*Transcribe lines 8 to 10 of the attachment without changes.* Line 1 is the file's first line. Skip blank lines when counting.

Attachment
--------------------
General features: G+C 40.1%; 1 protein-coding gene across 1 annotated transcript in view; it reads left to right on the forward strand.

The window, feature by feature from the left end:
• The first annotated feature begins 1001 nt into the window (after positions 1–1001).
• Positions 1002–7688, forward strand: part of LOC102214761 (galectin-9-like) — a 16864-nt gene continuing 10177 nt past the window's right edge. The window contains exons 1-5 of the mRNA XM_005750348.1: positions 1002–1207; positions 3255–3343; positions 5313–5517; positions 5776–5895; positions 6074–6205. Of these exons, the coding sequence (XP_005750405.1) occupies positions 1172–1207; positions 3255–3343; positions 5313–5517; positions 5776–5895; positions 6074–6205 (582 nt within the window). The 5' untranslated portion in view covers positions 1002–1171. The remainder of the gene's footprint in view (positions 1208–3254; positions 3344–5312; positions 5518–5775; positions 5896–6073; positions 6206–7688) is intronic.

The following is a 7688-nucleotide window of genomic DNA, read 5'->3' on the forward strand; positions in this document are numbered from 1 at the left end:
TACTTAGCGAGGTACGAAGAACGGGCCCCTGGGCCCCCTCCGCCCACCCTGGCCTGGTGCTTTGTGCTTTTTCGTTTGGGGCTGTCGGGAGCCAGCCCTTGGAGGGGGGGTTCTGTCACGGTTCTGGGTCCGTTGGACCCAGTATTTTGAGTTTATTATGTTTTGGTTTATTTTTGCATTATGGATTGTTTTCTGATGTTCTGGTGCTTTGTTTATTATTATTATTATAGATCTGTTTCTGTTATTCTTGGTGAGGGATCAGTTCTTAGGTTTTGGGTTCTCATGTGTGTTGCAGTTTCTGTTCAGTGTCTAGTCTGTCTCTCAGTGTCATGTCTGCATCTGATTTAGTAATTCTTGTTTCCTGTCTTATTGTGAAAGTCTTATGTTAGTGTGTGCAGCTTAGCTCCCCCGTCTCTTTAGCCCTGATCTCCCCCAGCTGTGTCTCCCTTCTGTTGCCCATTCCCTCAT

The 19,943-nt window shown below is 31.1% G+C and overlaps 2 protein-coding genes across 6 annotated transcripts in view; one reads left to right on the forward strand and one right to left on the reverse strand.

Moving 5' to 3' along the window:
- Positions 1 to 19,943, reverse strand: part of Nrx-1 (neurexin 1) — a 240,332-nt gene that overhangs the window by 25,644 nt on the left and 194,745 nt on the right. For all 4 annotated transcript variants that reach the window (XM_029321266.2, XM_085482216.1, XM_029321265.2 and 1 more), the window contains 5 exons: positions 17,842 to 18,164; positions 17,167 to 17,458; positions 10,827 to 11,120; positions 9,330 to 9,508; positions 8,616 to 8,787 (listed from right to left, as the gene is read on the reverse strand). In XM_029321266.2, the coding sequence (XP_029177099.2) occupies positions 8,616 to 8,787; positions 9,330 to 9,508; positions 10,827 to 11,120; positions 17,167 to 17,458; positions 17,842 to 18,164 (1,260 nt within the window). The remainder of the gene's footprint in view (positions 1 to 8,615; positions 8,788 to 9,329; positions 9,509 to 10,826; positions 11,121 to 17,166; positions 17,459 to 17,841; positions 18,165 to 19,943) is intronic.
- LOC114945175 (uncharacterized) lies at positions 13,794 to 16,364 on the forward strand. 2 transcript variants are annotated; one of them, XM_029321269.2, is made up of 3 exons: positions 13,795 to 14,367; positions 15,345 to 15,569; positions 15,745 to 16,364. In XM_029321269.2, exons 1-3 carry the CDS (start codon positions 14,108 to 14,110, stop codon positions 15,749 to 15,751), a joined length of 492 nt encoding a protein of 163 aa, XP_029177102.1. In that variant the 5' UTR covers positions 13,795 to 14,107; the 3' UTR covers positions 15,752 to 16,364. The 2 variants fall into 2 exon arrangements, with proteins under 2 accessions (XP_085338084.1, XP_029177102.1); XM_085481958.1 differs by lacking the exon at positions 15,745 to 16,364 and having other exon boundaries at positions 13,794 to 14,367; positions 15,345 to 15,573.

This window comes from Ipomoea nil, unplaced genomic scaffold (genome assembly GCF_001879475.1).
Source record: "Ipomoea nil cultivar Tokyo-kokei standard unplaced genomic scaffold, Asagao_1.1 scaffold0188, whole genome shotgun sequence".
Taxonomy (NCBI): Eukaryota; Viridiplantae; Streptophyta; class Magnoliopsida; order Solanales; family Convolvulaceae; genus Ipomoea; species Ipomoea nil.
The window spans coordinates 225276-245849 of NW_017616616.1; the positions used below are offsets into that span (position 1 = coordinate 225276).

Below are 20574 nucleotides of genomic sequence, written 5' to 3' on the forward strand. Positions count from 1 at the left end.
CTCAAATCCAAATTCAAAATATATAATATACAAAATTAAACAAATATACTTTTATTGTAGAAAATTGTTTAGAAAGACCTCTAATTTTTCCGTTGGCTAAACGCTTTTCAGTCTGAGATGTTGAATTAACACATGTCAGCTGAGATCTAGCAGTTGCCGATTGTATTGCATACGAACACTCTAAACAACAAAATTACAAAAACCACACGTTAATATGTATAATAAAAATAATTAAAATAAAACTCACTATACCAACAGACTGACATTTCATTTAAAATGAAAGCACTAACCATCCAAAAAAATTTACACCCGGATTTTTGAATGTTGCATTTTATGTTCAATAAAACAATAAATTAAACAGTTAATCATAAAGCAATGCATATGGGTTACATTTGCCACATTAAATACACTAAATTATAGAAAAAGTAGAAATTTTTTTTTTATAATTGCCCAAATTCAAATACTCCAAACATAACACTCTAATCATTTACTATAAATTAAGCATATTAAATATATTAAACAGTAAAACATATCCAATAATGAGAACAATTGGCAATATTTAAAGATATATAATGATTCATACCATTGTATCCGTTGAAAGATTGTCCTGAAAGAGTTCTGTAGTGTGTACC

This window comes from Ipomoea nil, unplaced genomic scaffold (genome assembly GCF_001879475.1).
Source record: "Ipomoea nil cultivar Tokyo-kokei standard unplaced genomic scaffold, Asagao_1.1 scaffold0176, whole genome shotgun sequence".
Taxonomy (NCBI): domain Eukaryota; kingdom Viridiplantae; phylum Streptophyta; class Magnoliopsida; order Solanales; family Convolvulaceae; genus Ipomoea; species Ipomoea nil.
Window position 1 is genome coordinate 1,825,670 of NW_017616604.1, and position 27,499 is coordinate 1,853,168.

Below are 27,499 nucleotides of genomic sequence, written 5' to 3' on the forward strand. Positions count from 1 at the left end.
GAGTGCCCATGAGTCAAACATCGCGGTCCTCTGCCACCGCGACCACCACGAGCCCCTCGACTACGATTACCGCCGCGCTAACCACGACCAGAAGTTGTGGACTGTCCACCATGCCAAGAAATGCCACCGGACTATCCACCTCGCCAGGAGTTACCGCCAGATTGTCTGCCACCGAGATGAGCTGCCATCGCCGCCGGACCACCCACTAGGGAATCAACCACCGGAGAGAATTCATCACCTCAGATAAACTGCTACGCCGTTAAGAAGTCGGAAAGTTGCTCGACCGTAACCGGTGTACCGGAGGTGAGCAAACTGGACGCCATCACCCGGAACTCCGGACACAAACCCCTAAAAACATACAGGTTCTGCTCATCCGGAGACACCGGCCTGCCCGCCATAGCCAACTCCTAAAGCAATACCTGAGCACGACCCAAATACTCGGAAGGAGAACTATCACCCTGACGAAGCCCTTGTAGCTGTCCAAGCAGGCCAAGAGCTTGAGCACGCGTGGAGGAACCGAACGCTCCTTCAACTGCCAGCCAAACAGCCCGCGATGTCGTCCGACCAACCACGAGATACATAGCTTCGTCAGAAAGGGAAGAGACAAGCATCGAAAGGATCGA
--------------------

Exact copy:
Moving 5' to 3' along the window:
- Positions 1 to 19,943, reverse strand: part of Nrx-1 (neurexin 1) — a 240,332-nt gene that overhangs the window by 25,644 nt on the left and 194,745 nt on the right. For all 4 annotated transcript variants that reach the window (XM_029321266.2, XM_085482216.1, XM_029321265.2 and 1 more), the window contains 5 exons: positions 17,842 to 18,164; positions 17,167 to 17,458; positions 10,827 to 11,120; positions 9,330 to 9,508; positions 8,616 to 8,787 (listed from right to left, as the gene is read on the reverse strand). In XM_029321266.2, the coding sequence (XP_029177099.2) occupies positions 8,616 to 8,787; positions 9,330 to 9,508; positions 10,827 to 11,120; positions 17,167 to 17,458; positions 17,842 to 18,164 (1,260 nt within the window). The remainder of the gene's footprint in view (positions 1 to 8,615; positions 8,788 to 9,329; positions 9,509 to 10,826; positions 11,121 to 17,166; positions 17,459 to 17,841; positions 18,165 to 19,943) is intronic.
- LOC114945175 (uncharacterized) lies at positions 13,794 to 16,364 on the forward strand. 2 transcript variants are annotated; one of them, XM_029321269.2, is made up of 3 exons: positions 13,795 to 14,367; positions 15,345 to 15,569; positions 15,745 to 16,364. In XM_029321269.2, exons 1-3 carry the CDS (start codon positions 14,108 to 14,110, stop codon positions 15,749 to 15,751), a joined length of 492 nt encoding a protein of 163 aa, XP_029177102.1. In that variant the 5' UTR covers positions 13,795 to 14,107; the 3' UTR covers positions 15,752 to 16,364. The 2 variants fall into 2 exon arrangements, with proteins under 2 accessions (XP_085338084.1, XP_029177102.1); XM_085481958.1 differs by lacking the exon at positions 15,745 to 16,364 and having other exon boundaries at positions 13,794 to 14,367; positions 15,345 to 15,573.